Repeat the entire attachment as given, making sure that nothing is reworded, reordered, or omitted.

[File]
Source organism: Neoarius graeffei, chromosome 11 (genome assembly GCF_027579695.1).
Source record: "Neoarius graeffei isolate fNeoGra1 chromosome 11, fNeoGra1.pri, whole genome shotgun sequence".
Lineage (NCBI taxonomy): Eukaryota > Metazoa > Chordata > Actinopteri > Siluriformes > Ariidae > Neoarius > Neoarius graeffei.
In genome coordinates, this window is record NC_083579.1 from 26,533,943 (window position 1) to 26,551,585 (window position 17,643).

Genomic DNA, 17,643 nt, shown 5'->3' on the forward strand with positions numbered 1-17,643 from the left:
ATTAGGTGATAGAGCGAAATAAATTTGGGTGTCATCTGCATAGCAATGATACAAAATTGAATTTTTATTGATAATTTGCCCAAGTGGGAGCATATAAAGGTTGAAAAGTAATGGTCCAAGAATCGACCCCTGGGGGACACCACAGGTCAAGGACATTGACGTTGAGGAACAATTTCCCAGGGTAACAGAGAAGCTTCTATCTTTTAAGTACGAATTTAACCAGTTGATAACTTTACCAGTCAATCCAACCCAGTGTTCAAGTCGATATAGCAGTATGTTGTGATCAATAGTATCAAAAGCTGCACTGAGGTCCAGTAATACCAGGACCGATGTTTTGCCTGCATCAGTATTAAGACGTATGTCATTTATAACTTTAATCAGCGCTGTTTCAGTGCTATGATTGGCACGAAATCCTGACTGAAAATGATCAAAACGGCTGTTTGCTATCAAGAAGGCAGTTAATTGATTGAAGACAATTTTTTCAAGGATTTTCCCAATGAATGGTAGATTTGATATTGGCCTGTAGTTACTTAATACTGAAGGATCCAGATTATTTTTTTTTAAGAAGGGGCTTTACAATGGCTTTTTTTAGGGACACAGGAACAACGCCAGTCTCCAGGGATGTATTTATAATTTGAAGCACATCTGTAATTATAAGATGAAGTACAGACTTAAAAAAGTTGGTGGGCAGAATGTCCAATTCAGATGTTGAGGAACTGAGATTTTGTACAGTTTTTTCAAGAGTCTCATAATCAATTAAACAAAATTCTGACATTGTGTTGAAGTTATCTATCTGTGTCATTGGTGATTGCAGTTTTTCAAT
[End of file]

Source organism: Neoarius graeffei, chromosome 11 (genome assembly GCF_027579695.1).
Source record: "Neoarius graeffei isolate fNeoGra1 chromosome 11, fNeoGra1.pri, whole genome shotgun sequence".
Lineage (NCBI taxonomy): Eukaryota > Metazoa > Chordata > Actinopteri > Siluriformes > Ariidae > Neoarius > Neoarius graeffei.
In genome coordinates, this window is record NC_083579.1 from 26,533,943 (window position 1) to 26,551,585 (window position 17,643).

Genomic DNA, 17,643 nt, shown 5'->3' on the forward strand with positions numbered 1-17,643 from the left:
ATTAGGTGATAGAGCGAAATAAATTTGGGTGTCATCTGCATAGCAATGATACAAAATTGAATTTTTATTGATAATTTGCCCAAGTGGGAGCATATAAAGGTTGAAAAGTAATGGTCCAAGAATCGACCCCTGGGGGACACCACAGGTCAAGGACATTGACGTTGAGGAACAATTTCCCAGGGTAACAGAGAAGCTTCTATCTTTTAAGTACGAATTTAACCAGTTGATAACTTTACCAGTCAATCCAACCCAGTGTTCAAGTCGATATAGCAGTATGTTGTGATCAATAGTATCAAAAGCTGCACTGAGGTCCAGTAATACCAGGACCGATGTTTTGCCTGCATCAGTATTAAGACGTATGTCATTTATAACTTTAATCAGCGCTGTTTCAGTGCTATGATTGGCACGAAATCCTGACTGAAAATGATCAAAACGGCTGTTTGCTATCAAGAAGGCAGTTAATTGATTGAAGACAATTTTTTCAAGGATTTTCCCAATGAATGGTAGATTTGATATTGGCCTGTAGTTACTTAATACTGAAGGATCCAGATTATTTTTTTTTAAGAAGGGGCTTTACAATGGCTTTTTTTAGGGACACAGGAACAACGCCAGTCTCCAGGGATGTATTTATAATTTGAAGCACATCTGTAATTATAAGATGAAGTACAGACTTAAAAAAGTTGGTGGGCAGAATGTCCAATTCAGATGTTGAGGAACTGAGATTTTGTACAGTTTTTTCAAGAGTCTCATAATCAATTAAACAAAATTCTGACATTGTGTTGAAGTTATCTATCTGTGTCATTGGTGATTGCAGTTTTTCAAT